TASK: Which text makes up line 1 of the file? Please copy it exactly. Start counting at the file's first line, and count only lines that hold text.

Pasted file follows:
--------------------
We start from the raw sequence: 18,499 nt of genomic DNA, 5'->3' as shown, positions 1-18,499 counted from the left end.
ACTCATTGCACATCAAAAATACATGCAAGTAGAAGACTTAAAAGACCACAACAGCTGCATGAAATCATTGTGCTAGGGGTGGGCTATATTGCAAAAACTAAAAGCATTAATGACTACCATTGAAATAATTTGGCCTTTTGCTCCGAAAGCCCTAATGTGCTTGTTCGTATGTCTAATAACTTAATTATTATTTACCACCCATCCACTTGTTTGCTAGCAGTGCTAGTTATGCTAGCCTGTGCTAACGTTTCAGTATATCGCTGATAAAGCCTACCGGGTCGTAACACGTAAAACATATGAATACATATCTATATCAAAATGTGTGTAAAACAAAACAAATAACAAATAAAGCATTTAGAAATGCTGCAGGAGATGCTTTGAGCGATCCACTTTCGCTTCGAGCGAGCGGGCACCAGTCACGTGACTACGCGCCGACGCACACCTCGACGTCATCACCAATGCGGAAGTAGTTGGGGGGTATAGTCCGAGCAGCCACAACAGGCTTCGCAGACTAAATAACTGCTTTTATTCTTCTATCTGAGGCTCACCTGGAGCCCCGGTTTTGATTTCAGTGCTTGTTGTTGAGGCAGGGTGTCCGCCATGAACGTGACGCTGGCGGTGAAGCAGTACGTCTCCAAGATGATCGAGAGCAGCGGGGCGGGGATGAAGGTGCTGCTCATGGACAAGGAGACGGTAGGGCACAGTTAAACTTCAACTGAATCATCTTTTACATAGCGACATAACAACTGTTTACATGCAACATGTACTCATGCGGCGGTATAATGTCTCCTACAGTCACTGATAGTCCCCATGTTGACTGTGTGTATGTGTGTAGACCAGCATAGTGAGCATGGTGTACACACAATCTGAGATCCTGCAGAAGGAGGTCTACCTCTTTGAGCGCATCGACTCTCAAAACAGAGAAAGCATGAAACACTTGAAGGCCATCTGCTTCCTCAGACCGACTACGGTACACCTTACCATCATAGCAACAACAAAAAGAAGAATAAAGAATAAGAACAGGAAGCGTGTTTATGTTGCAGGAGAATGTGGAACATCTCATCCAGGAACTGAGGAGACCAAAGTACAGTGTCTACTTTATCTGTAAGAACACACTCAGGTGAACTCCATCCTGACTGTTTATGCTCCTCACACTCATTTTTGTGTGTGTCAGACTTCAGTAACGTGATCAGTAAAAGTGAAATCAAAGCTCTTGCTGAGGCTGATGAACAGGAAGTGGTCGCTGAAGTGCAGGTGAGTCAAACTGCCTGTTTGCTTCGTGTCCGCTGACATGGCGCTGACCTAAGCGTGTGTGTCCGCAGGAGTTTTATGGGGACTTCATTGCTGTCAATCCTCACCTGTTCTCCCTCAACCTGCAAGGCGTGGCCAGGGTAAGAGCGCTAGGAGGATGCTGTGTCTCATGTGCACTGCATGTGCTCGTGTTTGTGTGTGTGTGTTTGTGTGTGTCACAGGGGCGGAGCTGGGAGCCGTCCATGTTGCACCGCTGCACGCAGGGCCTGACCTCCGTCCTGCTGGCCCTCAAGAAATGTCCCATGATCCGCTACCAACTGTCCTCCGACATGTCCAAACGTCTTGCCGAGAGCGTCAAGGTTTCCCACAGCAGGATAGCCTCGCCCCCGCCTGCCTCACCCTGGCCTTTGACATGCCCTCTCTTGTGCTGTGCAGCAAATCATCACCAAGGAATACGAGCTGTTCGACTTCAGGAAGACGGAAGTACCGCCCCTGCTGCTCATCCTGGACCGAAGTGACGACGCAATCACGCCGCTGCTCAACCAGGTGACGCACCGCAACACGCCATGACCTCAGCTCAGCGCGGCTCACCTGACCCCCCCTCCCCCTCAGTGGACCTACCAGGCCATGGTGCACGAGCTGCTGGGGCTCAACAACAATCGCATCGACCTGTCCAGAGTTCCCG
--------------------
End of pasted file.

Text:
We start from the raw sequence: 18,499 nt of genomic DNA, 5'->3' as shown, positions 1-18,499 counted from the left end.